If the wood on your deck is uncoated, it needs to be cleaned thoroughly with a product specifically formulated to remove the aged top layer, which will rid the surface of its graying appearance, ground in dirt, stains from food, fungus growth, including mildew, mold, and algae.  After cleaning the surface we use a pressure washer to aid with the cleaning, but use low pressure 500-800psi.  Too much pressure will cause the wood to deteriorate.

A stain stripper will need to be used first, if you have a previous failed coating on your deck.

New Wood

Just as in restoration of old wood, it is necessary to prepare the surface of the new wood before coating. Preparing the surface involves cleaning the new wood, in order to remove invisible surface barriers, such as excess wax, or mill glaze, a burnished surface often found on new cedar lumber.

Preserve your woods beauty and structural integrity by following through with a regular maintenance program.  Once your deck is installed and protected it should be cleaned once a year, inspected, and re-stained as needed.  Daily exposure to UV-rays will wear away the coatings surface layer, thus making it necessary to re-apply periodically.

Splash water on your deck and notice if it is absorbed or beads up. If it is absorbed rapidly your deck is ready to stain. If it beads up you still have stain or contaminants on the surface.

Types of Deck Stain

Transparent Deck Stains are the lightest pigmented. These are also called wood-toners and will enhance the woods natural beauty. They typically offer the least amount of UV protection from graying as the trans-oxides are usually low. They offer the most natural look.

Semi-Transparent Deck Stains are higher in pigment and trans-oxides. They still penetrate into the wood but have a higher ability to stop UV discoloration. Typically are “richer” in color then the Transparent Stains and accent the wood grain.

Solid “Opaque” Wood and Deck Stains are not transparent at all. They will mask or cover the wood similar to a paint but are thinner in consistency so they will penetrate into the wood cells. They offer the best UV protection from graying.

Painting is not only cosmetic

Charles Loveless, Manager of Sales and DesignAs I travel around the communities I work in, I notice a lot of homeowners neglecting wood repairs and painting issues for their homes, sometimes the neglect spans 2 – 3 years or longer.  I would love to do a full exterior paint job with carpentry repairs, however, sometimes we have to fit inside our customers’ budget.  Therefore, about 15 jobs per month are smaller than $1,000 and only address carpentry repairs and touch up painting because the homeowner can’t afford more than that.  Unfortunately by not addressing the whole house, but only a portion, the homeowner will end up needing additional painting services sooner, and in the long run, end up spending more.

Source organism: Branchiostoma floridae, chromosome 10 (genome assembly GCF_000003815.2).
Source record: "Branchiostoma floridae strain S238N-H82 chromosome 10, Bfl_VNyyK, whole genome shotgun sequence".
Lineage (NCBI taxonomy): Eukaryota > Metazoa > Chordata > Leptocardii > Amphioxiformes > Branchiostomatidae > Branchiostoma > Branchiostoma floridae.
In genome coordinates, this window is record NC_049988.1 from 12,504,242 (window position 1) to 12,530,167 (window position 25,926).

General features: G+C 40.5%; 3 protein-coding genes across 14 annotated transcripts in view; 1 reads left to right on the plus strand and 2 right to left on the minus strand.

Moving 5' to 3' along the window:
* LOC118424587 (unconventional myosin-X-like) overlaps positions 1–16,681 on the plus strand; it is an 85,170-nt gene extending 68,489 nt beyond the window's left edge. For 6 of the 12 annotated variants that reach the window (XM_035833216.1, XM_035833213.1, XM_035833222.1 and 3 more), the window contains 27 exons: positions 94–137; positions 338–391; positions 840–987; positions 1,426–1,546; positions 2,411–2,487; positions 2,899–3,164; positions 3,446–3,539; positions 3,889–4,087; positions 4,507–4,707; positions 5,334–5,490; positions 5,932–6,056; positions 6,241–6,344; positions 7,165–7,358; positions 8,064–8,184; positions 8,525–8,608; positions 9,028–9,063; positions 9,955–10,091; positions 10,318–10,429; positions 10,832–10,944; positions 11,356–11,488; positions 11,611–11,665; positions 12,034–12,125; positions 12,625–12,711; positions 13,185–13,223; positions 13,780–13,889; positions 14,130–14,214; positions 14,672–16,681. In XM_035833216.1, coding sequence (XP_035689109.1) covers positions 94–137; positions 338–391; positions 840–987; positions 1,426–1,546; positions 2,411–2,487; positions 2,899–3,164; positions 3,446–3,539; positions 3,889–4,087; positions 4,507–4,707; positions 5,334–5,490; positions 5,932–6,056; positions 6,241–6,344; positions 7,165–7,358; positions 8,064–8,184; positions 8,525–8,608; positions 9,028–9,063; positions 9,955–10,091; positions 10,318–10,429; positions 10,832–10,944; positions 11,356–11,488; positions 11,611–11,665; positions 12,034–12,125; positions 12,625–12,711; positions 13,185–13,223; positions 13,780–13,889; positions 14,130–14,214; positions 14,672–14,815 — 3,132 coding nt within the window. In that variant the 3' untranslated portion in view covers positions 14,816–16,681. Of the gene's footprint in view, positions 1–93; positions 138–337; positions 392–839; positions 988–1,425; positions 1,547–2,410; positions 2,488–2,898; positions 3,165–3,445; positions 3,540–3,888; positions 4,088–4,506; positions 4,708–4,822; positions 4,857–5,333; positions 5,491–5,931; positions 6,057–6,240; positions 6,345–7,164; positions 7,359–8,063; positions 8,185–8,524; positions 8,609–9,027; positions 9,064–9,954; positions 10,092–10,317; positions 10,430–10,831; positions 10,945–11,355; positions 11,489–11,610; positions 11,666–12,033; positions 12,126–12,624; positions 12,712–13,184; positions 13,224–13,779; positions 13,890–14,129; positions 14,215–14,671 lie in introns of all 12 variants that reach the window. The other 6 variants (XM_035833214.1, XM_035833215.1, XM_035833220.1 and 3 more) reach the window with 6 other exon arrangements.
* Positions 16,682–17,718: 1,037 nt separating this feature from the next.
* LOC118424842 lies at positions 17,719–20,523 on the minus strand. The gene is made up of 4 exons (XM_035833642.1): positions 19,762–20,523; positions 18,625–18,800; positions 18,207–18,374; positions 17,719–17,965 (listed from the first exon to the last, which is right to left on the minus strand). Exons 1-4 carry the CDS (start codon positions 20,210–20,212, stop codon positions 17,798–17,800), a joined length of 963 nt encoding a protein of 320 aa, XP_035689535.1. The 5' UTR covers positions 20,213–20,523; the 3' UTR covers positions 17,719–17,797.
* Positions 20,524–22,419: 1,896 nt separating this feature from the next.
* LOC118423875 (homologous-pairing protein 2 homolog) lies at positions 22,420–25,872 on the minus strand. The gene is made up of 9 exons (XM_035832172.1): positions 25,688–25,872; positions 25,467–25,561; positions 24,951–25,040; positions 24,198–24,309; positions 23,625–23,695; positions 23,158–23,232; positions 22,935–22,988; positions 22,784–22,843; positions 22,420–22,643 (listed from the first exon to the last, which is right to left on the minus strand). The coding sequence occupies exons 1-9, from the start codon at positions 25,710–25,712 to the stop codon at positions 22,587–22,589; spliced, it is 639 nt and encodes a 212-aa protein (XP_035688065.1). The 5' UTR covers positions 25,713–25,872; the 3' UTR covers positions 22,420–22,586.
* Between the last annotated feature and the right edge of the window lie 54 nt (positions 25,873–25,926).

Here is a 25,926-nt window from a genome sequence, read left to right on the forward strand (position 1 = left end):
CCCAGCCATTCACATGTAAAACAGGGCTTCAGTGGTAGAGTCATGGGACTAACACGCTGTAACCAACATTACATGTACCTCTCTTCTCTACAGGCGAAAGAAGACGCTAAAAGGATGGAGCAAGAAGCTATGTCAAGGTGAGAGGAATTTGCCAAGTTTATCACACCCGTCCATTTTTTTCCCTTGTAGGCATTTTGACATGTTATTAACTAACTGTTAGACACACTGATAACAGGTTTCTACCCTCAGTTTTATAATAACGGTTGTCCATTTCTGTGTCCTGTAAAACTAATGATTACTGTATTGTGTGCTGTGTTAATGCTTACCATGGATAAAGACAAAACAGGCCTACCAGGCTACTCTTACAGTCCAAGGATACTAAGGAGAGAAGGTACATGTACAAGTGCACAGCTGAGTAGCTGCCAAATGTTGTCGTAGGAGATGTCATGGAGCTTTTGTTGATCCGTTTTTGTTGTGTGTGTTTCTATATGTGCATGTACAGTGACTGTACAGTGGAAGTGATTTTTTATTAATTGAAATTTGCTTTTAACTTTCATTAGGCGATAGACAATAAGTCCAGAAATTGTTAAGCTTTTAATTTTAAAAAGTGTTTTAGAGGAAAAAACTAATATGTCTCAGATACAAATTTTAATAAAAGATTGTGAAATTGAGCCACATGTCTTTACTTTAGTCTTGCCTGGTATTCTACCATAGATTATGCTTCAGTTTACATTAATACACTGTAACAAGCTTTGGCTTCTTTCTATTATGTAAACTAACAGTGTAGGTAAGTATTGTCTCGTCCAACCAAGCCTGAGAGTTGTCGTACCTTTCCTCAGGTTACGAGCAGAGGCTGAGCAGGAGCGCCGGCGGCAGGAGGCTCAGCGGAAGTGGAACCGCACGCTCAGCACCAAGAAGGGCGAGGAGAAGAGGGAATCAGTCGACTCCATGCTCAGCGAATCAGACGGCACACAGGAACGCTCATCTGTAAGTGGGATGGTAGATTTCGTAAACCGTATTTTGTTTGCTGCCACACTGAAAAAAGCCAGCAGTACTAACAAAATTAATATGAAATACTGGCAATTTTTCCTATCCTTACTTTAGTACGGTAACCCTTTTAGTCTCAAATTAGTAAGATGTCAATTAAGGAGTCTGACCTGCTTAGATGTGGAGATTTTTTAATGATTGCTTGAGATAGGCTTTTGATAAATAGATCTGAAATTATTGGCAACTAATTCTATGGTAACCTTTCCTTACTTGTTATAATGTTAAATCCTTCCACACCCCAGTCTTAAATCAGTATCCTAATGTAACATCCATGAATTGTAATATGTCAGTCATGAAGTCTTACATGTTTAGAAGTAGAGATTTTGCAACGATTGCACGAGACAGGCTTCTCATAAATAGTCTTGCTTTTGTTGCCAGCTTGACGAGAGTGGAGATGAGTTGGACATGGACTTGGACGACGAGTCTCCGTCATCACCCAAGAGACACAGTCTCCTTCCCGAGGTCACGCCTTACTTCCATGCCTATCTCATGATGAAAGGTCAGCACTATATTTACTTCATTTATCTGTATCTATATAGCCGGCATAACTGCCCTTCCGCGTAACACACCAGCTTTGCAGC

Some of the areas I see that need the most attention are the chimney, door casings, siding issues, and the face board around the roof line.   One reason neglecting regular painting maintenance and repairs leads to wood-rot is a caulk failure due to it aging and becoming brittle.  This allows water and moisture to seep in behind the wood.  I encourage all home owners to address the carpentry needs on their home immediately otherwise a few more serious issues may occur, such as:  termite or carpenter ant infestation, and internal damage to home’s ceilings and walls.

When you decide to have work done on the exterior of your home, ensure that the individuals doing the work prepare your house properly.  This includes mildew bath and pressure wash, sanding all peeling surfaces, priming exposed wood and then using a 60-year rated caulk to seal cracks and joints.  Some of the leading paint manufacturers include Sherwin Williams (Duration paint), Behr (Premium Plus Ultra), and Pittsburgh (Timeless).  Most paint jobs will look good even with a builders-grade paint on the house, however, will not last as long or protect your biggest investment: your home.  I encourage homeowners to spend a little more upfront for a quality paint job and paint materials, rather than spending more later due to poor workmanship and lower-grade paint products.